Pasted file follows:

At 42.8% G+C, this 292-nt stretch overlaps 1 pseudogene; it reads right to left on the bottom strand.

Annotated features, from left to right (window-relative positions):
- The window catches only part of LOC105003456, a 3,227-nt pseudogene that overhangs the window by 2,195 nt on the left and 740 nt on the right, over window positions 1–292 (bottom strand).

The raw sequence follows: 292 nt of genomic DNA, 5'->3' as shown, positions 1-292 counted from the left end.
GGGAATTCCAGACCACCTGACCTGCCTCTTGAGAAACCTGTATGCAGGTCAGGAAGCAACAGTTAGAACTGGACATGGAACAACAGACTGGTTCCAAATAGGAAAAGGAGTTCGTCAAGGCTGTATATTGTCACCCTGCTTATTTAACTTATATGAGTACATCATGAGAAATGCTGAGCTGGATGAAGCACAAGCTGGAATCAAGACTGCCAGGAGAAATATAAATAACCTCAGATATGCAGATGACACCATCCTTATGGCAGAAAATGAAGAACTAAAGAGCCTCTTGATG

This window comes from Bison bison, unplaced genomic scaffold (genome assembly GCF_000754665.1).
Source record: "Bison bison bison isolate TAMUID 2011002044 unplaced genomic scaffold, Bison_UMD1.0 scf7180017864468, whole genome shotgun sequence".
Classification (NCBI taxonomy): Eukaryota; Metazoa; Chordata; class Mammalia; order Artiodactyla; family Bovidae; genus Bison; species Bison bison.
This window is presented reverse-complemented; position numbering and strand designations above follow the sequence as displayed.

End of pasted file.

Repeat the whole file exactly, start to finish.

At 42.8% G+C, this 292-nt stretch overlaps 1 pseudogene; it reads right to left on the bottom strand.

Annotated features, from left to right (window-relative positions):
- The window catches only part of LOC105003456, a 3,227-nt pseudogene that overhangs the window by 2,195 nt on the left and 740 nt on the right, over window positions 1–292 (bottom strand).

The raw sequence follows: 292 nt of genomic DNA, 5'->3' as shown, positions 1-292 counted from the left end.
GGGAATTCCAGACCACCTGACCTGCCTCTTGAGAAACCTGTATGCAGGTCAGGAAGCAACAGTTAGAACTGGACATGGAACAACAGACTGGTTCCAAATAGGAAAAGGAGTTCGTCAAGGCTGTATATTGTCACCCTGCTTATTTAACTTATATGAGTACATCATGAGAAATGCTGAGCTGGATGAAGCACAAGCTGGAATCAAGACTGCCAGGAGAAATATAAATAACCTCAGATATGCAGATGACACCATCCTTATGGCAGAAAATGAAGAACTAAAGAGCCTCTTGATG

This window comes from Bison bison, unplaced genomic scaffold (genome assembly GCF_000754665.1).
Source record: "Bison bison bison isolate TAMUID 2011002044 unplaced genomic scaffold, Bison_UMD1.0 scf7180017864468, whole genome shotgun sequence".
Classification (NCBI taxonomy): Eukaryota; Metazoa; Chordata; class Mammalia; order Artiodactyla; family Bovidae; genus Bison; species Bison bison.
This window is presented reverse-complemented; position numbering and strand designations above follow the sequence as displayed.